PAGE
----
The law firm launched just three years ago by Joseph A. Califano -- once the half-million dollar man for his much-publicized cut of the pie at Williams & Connolly -- is soon to be dissolved.

Partners at 13-lawyer Califano, Ross & Heineman are not talking, but the word is that the dissolution came about because Califano's partners wanted rapid growth and Califano, former HEW secretary and the firm's principal rainmaker, opposed expansion.

The other two name partners, Stanford G. Ross, former Social Security commissioner when Califano was at HEW, and Ben W. Heineman, who worked for Califano at HEW, decided to move on.

Ross, a tax specialist, is taking two associates to Arnold & Porter.

Heineman is going to the Washington branch of Chicago's Sidley & Austin.

The firm's two other partners, Peter Hamilton and Richard Cotton, have no set plans.

Hamilton is looking and Cotton apparently is going to stay with Califano for a while.

Califano, who has spent the last four months as special counsel to the House Ethics Committee, which is trying to untangle what's left of the allegations of a Capitol Hill sex and drug scandal, is reported to be negotiating with one or more New York firms with D.C. branches.

Sources say the split, which had been building for some time, is basically amicable, and that the firm was doing well financially.

They say the break-up, expected soon, was over "philosophical differences" on growth versus no-growth.

In the legal world, that difference often translates into the difference between big bucks and even bigger bucks.

The National Association of Women Judges has asked President Reagan to appoint at least one woman to the District of Columbia Superior Court bench.

D.C. Superior Court Judge Gladys Kessler, who heads the organization, said in a letter that Reagan's appointment of a woman would be "a public affirmation of your continuing commitment to the appointment of a qualified and balanced judiciary."

Kessler pointed out that Reagan has had 10 appointments to the Superior Court and D.C. Court of Appeals -- but none have been women.

There are two openings on the D.C. Superior Court bench, and three of the six people recommended to Reagan by the judicial nominating commission were women.

The White House expects to announce the nominees soon.

Speaking of nominations, D.C. Mayor Marion Barry is finally naming a replacement on the city's judicial nominating commission for Charles T. Duncan, a Walter E. Washington appointee whose term has long since expired.

He has continued to serve because Barry has not named a replacement.

Barry's pick, expected to be announced today, is Howard Law School Dean Wiley A. Branton.

An item in last week's column said D.C. lawyer William A. Borders Jr. declined to step down from the city's judicial nominating commission after his arrest for bribery, but did so after his conviction.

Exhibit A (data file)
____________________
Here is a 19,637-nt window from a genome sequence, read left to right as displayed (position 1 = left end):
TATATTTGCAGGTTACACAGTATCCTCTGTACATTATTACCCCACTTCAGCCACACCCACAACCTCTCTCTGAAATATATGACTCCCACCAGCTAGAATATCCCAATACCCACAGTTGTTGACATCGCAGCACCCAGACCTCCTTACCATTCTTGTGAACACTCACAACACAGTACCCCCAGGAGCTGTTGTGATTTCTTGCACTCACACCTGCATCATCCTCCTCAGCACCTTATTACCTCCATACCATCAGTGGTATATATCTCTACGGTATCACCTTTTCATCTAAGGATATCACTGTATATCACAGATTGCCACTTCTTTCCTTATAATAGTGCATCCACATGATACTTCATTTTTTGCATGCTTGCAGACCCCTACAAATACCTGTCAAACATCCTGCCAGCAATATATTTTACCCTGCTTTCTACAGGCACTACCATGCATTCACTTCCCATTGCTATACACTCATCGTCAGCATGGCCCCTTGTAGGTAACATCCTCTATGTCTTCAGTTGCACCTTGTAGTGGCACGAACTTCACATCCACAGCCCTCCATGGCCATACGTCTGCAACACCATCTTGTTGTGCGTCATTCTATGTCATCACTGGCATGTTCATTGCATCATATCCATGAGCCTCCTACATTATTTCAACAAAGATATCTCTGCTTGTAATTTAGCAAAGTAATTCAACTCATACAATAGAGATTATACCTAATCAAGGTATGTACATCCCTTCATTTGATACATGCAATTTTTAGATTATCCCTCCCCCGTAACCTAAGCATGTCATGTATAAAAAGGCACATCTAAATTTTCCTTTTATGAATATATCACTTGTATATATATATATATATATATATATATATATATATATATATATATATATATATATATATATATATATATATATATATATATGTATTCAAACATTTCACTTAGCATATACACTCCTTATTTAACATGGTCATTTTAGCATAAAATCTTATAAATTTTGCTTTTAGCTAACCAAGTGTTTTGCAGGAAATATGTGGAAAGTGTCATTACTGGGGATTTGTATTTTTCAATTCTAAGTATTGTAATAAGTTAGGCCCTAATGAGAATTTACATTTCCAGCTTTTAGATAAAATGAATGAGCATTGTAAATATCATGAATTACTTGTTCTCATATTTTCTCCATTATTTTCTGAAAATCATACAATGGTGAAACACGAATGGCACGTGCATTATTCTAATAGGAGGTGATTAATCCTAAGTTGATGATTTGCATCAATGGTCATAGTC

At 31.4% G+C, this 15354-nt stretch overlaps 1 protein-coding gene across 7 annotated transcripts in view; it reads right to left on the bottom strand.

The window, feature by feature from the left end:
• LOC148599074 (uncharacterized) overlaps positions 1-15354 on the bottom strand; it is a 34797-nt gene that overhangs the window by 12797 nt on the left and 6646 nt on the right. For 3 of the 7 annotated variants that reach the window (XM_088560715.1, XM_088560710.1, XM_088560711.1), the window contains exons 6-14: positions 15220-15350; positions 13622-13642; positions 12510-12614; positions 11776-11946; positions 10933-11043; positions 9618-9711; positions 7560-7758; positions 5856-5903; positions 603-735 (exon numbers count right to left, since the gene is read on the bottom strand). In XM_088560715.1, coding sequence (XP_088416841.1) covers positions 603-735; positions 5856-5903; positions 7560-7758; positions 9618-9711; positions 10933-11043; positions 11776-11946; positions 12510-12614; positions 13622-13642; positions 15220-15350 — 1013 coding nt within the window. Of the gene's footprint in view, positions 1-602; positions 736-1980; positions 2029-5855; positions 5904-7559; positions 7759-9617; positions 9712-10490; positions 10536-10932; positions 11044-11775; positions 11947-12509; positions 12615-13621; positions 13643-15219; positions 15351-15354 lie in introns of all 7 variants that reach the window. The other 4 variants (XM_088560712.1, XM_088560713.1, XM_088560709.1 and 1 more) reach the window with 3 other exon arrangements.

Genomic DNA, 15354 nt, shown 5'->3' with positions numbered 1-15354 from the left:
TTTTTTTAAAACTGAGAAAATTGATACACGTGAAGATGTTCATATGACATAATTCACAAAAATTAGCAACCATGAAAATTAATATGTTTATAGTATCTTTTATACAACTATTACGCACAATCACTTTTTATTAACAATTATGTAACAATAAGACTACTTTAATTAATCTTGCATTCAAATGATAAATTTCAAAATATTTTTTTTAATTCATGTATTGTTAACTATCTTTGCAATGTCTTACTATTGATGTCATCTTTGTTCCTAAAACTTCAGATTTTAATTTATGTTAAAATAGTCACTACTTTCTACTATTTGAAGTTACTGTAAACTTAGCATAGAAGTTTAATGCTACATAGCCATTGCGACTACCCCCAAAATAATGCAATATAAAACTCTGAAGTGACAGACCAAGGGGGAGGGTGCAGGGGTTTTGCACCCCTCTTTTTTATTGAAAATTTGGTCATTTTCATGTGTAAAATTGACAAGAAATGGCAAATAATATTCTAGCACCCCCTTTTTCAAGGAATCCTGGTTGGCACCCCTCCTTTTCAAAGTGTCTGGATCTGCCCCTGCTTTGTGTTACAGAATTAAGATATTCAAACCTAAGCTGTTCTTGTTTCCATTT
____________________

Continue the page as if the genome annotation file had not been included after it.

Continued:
Commission Chairman Fred B. Abramson notes that the White House tried to unseat Borders even before his legal problems began, but was stopped from doing so by a federal court judge.

Faces reddened, knuckles whitened and things just got generally testy recently in the courtroom of Alexandria's General District Judge Robert S. Colby.

Before long, a young attorney faced a contempt of court threat for sticking to his guns.

Assistant Commonwealth's Attorney Tom Carter routinely brought a batch of driving while intoxicated (DWI) cases before the judge. Colby, annoyed with the cases, which he says clutter his docket, pressed Carter to rule out beforehand the possibility of jail sentences for the 25 defendants so that lawyers need not be appointed.

Colby, widely regarded as a fiscal conservative, opposes using taxpayers' money to hire attorneys in DWI cases when the vast majority of those convicted never are given jail time in his court.

Colby reasons that if the defendant doesn't face jail time, there is no need under Virginia law to appoint a lawyer.

So why not ask the prosecutors to say ahead of time that they would not ask for jail sentences?

Carter refused to go along and, according to witnesses, Colby shouted at Carter and threatened him with contempt.

After lunchtime Colby, in gentler tones, said that he had been having an exceptionally bad day and let Carter off the hook.

The cases were continued.

In a move to cope with the D.C. Superior Court's growing backlog of criminal cases, three hearing commissioners began handling arraignments, preliminary hearings and traffic cases last week.

The addition of the three commissioners frees at least two judges to handle felony cases, according to Chief Judge H. Carl Moultrie I, who proposed the change and hailed it last week as a "creative and effective way to help control our caseload."

The commissioners, who will be paid $48,169, are empowered, with the consent of both parties, to take guilty pleas and hear nonjury matters.